Thrill of the chase ... the character and authenticity of thrift store finds are a big drawing card for younger shoppers. Photo: Jim Rice
WHILE the nation's youth have embraced Thrift Shop as a chart-topping hit, they are also embracing the song's inspiration - the op shop.
Macklemore and Ryan Lewis's rap homage to op-shop clothes has been at the top of the charts for seven weeks, praising grandfather coats over expensive new rags and $50 T-shirts.
''There's an authenticity that you get from op-shop clothes that you don't get from shiny new stuff,'' a 20-year-old student, Eliza Goetze, said. ''The clothes have history, they have more character and you know that it's lived a whole other life, but there's also the extra thrill of getting something at a super cheap price.''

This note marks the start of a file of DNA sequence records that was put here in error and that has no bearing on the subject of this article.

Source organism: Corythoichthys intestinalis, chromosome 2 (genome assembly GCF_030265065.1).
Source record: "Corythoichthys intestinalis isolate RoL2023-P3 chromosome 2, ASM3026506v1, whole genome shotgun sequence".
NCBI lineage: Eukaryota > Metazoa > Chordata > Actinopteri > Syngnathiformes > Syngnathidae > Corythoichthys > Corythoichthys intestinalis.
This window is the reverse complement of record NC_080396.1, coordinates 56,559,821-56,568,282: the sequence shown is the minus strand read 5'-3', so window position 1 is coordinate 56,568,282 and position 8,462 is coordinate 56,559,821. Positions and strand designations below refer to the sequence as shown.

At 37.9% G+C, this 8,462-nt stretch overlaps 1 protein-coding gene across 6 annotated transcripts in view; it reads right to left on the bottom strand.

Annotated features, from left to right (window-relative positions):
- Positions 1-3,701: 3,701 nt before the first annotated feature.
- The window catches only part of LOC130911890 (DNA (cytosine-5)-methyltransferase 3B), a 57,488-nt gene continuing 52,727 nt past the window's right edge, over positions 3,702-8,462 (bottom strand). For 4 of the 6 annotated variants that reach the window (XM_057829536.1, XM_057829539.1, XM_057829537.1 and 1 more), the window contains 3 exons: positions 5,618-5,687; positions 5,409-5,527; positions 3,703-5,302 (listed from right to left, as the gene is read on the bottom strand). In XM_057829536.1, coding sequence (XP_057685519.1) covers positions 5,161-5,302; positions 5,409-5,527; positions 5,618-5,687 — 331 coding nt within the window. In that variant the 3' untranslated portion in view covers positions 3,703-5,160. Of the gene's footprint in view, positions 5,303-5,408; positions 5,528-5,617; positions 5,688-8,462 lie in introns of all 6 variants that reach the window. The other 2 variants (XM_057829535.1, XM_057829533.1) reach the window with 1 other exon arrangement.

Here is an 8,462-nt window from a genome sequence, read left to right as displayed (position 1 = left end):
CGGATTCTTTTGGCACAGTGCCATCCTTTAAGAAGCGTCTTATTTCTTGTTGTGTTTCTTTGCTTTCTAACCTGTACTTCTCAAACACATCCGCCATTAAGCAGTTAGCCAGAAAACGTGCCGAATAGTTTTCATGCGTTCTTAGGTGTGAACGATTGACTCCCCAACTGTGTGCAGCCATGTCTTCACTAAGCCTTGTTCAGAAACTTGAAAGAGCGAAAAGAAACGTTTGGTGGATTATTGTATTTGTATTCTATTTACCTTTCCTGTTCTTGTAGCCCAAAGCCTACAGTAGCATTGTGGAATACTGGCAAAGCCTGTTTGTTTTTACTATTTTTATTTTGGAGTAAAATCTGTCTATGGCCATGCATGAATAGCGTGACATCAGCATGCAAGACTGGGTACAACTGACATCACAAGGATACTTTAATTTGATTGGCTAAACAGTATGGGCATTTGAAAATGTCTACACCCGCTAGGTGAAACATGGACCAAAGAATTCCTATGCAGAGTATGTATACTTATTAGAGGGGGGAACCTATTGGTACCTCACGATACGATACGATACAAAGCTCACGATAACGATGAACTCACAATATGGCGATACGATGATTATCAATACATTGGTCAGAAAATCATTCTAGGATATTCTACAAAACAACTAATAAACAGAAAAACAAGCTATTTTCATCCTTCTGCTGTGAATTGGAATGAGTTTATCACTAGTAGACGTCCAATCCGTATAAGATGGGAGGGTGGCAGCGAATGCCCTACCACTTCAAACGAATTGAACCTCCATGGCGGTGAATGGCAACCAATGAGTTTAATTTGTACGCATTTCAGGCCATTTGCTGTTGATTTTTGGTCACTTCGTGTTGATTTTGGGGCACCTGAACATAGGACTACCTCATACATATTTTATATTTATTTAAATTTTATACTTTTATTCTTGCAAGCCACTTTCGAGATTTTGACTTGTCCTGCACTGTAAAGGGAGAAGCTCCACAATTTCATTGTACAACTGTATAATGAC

The Salvation Army has seized on the popularity of op shops, launching a ''Salvonista'' campaign.
''Young people today are interested in giving back,'' the marketing manager for Salvos Stores, Freddy Choo, said. ''[Op-shopping] is relevant to them because not only do they look good on the outside, they feel good on the inside.''
Henry Ladd, 21, said he liked hunting for something unique. ""If you go op-shopping you can find something that fits, it's a bit different."